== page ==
California's actor governor knows all about film screenings. After his latest off the cuff and out of control quip:
"Close the borders. Close the borders in California, and all across Mexico and the United States. Because I think it is just unfair to have all of those people coming across, and to have the borders open the way it is. We in California have to still finish the border. That is the key thing -- to have borders and to keep the law, enforce the law.", Schwarzenegger told hundreds of newspaper publishers at the Newspaper Association of America convention at the Fairmont Hotel in San Francisco.
Arnold needs to arrange a private screening of Sergio Arau and Yareli Arizmendi's film - "A Day Without A Mexican". In an interview with Bija Gutoff on the Apple Final Cut Pro site Sergio explains the genesis of the film:
“I was waiting for my car to be washed, and this guy handed me a tip,” says Sergio Arau. “In a restaurant someone heard me speaking Spanish and asked me to bring water. I’d say to myself, ‘Do I look like I work here?’”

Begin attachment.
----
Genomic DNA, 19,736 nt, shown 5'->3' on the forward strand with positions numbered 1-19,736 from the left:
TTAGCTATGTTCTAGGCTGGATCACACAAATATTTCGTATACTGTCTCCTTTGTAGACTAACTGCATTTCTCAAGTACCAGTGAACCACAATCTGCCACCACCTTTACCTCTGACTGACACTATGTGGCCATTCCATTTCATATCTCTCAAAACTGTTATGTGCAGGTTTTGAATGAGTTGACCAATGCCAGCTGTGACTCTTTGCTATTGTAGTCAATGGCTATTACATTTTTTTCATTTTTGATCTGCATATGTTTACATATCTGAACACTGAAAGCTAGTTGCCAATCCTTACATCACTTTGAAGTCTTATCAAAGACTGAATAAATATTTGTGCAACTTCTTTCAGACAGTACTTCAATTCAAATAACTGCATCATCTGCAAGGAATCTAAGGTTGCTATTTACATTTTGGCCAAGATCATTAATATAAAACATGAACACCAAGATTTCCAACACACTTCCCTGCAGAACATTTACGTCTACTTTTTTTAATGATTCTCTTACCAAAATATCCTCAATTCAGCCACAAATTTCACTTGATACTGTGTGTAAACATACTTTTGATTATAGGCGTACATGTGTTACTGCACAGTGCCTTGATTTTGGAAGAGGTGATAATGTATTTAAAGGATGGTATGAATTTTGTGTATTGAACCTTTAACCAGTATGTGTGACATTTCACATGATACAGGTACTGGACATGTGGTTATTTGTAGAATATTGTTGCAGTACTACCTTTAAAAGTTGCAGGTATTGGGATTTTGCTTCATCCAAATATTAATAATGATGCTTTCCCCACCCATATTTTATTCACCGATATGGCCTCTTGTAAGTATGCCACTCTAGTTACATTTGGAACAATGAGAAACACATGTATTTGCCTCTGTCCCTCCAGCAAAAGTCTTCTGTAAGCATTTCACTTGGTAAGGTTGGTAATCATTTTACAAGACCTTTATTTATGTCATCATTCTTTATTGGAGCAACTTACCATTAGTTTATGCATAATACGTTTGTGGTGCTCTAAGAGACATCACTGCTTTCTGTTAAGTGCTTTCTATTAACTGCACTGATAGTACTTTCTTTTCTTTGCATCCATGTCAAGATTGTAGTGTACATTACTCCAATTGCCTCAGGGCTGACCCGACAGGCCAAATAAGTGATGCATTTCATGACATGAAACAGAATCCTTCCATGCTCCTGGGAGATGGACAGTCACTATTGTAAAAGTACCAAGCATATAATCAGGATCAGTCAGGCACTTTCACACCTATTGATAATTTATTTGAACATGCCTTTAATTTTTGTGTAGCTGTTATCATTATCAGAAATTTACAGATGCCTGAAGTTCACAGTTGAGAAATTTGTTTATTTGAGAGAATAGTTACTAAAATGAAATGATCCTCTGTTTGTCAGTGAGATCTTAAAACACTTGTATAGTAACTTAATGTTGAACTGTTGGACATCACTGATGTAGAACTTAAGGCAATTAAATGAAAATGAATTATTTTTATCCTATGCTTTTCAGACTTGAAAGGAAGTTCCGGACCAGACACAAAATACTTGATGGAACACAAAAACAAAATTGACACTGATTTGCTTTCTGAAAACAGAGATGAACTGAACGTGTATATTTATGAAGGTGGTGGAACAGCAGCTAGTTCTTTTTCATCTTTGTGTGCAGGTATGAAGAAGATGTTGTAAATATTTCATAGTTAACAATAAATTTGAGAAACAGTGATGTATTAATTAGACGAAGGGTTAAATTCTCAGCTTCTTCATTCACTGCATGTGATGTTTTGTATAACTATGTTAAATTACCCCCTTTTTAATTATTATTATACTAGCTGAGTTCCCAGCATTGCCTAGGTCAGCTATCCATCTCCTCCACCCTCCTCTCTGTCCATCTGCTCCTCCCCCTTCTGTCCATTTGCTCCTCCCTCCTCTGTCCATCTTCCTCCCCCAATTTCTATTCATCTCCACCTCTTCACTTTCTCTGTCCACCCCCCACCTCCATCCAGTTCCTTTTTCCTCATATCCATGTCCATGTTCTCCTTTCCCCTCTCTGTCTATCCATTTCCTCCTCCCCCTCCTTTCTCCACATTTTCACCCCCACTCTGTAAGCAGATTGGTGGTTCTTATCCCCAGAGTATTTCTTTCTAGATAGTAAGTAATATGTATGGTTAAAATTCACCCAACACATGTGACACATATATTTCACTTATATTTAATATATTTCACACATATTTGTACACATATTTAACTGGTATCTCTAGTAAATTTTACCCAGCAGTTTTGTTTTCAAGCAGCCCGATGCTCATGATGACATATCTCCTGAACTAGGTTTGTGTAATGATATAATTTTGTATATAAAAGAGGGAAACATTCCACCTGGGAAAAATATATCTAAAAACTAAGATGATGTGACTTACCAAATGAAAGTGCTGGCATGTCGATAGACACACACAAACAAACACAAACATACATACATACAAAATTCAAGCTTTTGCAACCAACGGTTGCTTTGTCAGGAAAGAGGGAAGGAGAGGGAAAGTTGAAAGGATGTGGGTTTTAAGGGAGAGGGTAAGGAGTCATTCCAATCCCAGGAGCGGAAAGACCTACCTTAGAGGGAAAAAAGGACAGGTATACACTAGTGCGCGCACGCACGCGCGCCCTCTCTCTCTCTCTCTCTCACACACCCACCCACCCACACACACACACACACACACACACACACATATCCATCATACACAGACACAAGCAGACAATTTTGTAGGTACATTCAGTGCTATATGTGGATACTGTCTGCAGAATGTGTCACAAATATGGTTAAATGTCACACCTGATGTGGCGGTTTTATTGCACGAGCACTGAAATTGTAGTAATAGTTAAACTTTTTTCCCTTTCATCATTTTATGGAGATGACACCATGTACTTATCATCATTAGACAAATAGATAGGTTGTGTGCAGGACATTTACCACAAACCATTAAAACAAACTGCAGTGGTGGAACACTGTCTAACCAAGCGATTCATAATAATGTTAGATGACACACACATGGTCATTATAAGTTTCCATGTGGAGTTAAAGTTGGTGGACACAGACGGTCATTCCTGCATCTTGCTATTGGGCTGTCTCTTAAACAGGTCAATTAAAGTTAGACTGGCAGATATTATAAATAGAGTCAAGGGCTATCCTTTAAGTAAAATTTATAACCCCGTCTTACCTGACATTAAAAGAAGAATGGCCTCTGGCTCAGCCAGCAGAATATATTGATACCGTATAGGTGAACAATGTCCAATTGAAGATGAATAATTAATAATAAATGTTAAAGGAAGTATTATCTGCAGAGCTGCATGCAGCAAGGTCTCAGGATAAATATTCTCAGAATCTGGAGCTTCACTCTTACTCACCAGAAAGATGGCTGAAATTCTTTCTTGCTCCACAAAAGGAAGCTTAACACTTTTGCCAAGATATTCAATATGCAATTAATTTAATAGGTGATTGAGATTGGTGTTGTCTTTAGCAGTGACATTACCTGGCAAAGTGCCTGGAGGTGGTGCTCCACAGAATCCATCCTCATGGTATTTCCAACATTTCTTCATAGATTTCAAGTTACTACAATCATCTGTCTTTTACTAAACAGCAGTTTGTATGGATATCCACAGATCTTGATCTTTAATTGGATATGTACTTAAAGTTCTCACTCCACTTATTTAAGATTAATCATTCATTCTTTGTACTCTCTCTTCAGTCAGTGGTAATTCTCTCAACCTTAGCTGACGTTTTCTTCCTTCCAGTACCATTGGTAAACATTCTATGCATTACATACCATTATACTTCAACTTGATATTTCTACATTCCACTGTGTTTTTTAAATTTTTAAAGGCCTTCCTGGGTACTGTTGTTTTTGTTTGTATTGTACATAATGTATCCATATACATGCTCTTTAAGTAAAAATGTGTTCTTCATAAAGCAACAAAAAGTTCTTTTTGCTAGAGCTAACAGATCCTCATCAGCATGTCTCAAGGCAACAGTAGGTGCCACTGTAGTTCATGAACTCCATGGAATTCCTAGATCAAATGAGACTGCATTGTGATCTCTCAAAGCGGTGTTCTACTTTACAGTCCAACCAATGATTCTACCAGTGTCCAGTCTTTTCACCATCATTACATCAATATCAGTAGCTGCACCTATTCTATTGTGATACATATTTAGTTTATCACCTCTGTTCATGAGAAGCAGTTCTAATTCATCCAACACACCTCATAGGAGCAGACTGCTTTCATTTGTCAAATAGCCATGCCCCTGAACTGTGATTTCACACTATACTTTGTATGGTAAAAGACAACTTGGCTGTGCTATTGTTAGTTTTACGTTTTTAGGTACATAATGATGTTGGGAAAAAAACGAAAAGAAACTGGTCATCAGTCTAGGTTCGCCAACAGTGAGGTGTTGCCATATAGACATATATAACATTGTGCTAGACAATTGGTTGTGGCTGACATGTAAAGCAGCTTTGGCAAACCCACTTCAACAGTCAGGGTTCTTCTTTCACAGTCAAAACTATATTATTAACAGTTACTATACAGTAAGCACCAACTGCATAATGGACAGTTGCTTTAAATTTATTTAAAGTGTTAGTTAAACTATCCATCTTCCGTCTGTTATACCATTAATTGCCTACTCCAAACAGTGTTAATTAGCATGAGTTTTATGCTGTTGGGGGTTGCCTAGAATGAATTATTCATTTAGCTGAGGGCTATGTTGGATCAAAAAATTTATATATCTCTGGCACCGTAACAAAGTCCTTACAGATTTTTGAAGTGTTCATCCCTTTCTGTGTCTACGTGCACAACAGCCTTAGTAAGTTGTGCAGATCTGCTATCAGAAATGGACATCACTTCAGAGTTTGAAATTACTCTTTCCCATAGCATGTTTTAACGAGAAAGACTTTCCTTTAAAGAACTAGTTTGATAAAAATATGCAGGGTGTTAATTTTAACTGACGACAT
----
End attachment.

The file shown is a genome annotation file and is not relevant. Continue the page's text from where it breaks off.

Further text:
Yareli Arizmendi and Sergio Arau
“What happened?” asks Arau. “I had a long career before I came here, and because I didn’t speak English, for the first time in my life I was a minority. No one knew or cared about the work I had done. What’s worse, they didn’t even see me.”
As an immigrant, Arnold Schwarzenegger should realize the unwarranted and destructive nature of his comments. Close off immigration from Mexico, Central and South America and California will grind to a halt. Take a break Arnold. Grab a bowl of popcorn. Screen "A Day Without A Mexican". Get ready to laugh and learn a few things. Remember Arnold; it's that other newly elected German-speaking guy who thinks he is infallible.
Portrait of Yareli Arizmendi
40"x30" oil on linen 2012
"How do you make the invisible visible? You take it away," says Yareli Arizmendi, the film's lead actress, co-writer and co-producer, also known for her portrayal of Rosaura in Like Water for Chocolate.
Arizmendi's mantra comes from the old adage 'you don't know what you have until it's gone,’ and it is precisely this idea and sentiment that the filmmakers want us to walk away with-- knowing and feeling that immigrants, legal or illegal, are indispensable not only to our economy but to our very way of life.
"The most important thing is that we are human beings," says Sergio Arau, the film's director, co-writer and co-producer.
"I believe this film will make a better place for my kids," says Sergio Guerrero, the film's co-writer, second-unit director and one of the top directors of Spanish-language television commercials."
*Interview With Sergio and Yareli from the article "A Day Without Racism?" by Ricardo Acuña in Socal.com